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Threat Intelligence

Samsung KNOX Takes Some Knocks

Researcher at Black Hat USA will reveal Samsung KNOX 2.6 vulnerabilities and bypass techniques, and notes that new KNOX 2.8 may be at risk as well.

Samsung last year touted its enterprise mobile security platform KNOX 2.6 aimed at protecting corporate data as well as the software's underlying Linux kernel.

But a researcher at Black Hat USA next month will demonstrate how he was able to bypass some of the key features in KNOX 2.6, such as data flow integrity (DFI) to keep information flowing to its intended destination, and the Kernel Address Space Layout Randomization (KASLR) that plays a game of cat and mouse with attackers by continually hiding the address location of the kernel.

Di Shen, a senior security researcher with Tencent Keen Security Lab, plans to share his Knox bypass techniques in his "Defeating Samsung Knox with Zero Privilege" session at Black Hat. And while his techniques were applied to a Knox platform that Samsung has since patched and is two versions old, Shen says Samsung's new and recently released KNOX 2.8 is not entirely out of the woods.

"My exploit chain was finished in June 2016, so it was working on KNOX 2.6 at that time," Shen says. "Since the vulnerabilities I used have been fixed in Samsung's latest firmware, the exploit chain will not affect an updated Samsung device with KNOX 2.8. However, the bypass techniques that I'm going to give out at Black Hat may still be useful in KNOX 2.8 if you got new kernel vulnerabilities for the latest firmware."

Although Shen has not yet analyzed KNOX 2.8, he did note that according to Samsung's KNOX change-log, the handset maker has added a control-flow protection feature, or control-flow integrity (CFI), to protect the kernel in its latest version of KNOX. And that CFI security feature has shown that it can be bypassed on a Windows system, according to Shen. The CFI is designed to prevent the attacker from hijacking the control-flow of a kernel's operating system.

"It could be a new challenge to exploit some particular kernel vulnerabilities," Shen says.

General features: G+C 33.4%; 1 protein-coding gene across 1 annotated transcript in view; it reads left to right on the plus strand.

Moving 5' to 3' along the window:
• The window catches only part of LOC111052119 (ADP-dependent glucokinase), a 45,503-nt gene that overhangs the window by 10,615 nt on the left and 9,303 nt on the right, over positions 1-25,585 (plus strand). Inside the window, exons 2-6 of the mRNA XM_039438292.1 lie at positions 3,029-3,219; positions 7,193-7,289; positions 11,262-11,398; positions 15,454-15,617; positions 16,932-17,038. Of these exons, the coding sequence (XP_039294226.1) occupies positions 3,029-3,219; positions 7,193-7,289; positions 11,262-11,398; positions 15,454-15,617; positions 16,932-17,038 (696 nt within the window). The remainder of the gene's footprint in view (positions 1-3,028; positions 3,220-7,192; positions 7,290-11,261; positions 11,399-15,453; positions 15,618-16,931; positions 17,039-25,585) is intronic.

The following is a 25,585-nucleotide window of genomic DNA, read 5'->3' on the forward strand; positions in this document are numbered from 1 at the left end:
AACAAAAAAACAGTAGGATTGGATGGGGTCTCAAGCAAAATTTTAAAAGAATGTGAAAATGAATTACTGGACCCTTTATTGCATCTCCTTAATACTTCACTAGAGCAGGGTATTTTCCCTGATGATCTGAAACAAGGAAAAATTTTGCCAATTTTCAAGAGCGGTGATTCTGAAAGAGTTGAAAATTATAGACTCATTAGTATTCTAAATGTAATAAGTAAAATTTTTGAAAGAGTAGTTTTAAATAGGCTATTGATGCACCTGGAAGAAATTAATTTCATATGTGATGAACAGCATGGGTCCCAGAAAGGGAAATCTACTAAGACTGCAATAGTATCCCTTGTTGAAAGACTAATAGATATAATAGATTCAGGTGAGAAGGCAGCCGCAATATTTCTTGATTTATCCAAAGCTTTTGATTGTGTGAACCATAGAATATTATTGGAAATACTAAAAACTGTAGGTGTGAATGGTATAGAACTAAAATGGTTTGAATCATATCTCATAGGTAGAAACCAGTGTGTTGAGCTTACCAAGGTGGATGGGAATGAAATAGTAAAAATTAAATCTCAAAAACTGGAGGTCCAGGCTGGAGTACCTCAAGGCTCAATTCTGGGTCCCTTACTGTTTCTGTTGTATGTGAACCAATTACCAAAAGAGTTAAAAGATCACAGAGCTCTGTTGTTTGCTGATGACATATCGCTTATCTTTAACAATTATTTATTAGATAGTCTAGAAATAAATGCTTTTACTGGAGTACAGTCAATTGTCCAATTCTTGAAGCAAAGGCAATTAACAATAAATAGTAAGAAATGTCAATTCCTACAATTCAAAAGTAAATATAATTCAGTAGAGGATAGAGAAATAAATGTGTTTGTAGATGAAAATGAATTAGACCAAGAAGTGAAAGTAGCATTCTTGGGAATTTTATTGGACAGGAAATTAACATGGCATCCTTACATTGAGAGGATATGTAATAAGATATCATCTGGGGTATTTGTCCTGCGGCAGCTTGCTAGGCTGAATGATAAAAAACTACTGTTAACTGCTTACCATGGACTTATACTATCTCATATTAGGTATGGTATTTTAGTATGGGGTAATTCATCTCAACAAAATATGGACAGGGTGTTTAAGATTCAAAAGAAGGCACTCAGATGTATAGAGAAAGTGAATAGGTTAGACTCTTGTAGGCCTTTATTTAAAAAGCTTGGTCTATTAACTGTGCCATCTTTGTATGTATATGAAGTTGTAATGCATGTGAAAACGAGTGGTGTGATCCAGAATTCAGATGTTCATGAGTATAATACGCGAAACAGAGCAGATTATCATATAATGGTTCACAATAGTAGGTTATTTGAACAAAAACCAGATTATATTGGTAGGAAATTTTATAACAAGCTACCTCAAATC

Knocking Down KNOX 2.6

And Shen should know. Last summer, before Samsung issued its firmware update, he used an exploit chain to slap down the KNOX Android kernel.

With a malicious application installed on a Samsung Galaxy S7, two vulnerabilities were found in KNOX 2.6, which allowed Shen to create an exploit chain.

"There are two vulnerabilities in this exploit chain, both of them are Linux kernel vulnerabilities. One is an information leaking vulnerability, helping me bypass KASLR; the other one is a use-after-free in perf subsystem of Linux kernel, helping me achieve arbitrary kernel memory overwriting," says Shen.

The vulnerabilities allowed Shen to first bypass KASLR so he knew exactly where the kernel was located. He then moved on to manipulating the Linux kernel data memory to bypass the DFI using Linux's own feature. That maneuver allowed Shen to gain the holy grail, root privilege. Shen's next move was to manipulate the Security Enhanced Linux (SELinux) database which is located in the kernel's memory, and with that manipulation he was able to bypass additional restrictions made by SELinux, he says.

This would allow an attacker to gain root privilege on a Samsung device and engage in nefarious activities from accessing private data on the phone to hijacking Web browsers, or to commandeering the phone's camera and recording capabilities, according to Shen.

Black Hat USA returns to the fabulous Mandalay Bay in Las Vegas, Nevada, July 22-27, 2017. Click for information on the conference schedule and to register.

 

The most difficult part of punching into the KNOX 2.6 kernel was bypassing the DFI, he notes, which is carried out by a hypervisor that works with multiple operating systems within the same device. Shen plans to offer more details on how he tackled this greatest challenge in his Black Hat session.

In response to questions regarding KNOX 2.8 and its security, a Samsung spokesperson said: "Samsung KNOX is built in to our mobile technologies to ensure your hardware, software and apps are as secure as possible. Customers are encouraged to keep their software and apps updated and can download updates wirelessly. Samsung was made aware of this particular vulnerability (in KNOX 2.6) and a fix was deployed in February."

Despite being able to defeat KNOX 2.6 with zero privilege, Shen says he has great respect for Samsung's security team.

"You know every vulnerability mitigation may be bypassed someday and somehow, so is KNOX," Shen said. "KNOX still can make your devices safer than other devices, as the KNOX team is the best security team of smart phone vendor I've ever knew. They understand exploit techniques, they keep improving KNOX, and they can make it better." 

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Dawn Kawamoto is an Associate Editor for Dark Reading, where she covers cybersecurity news and trends. She is an award-winning journalist who has written and edited technology, management, leadership, career, finance, and innovation stories for such publications as CNET's ... View Full Bio

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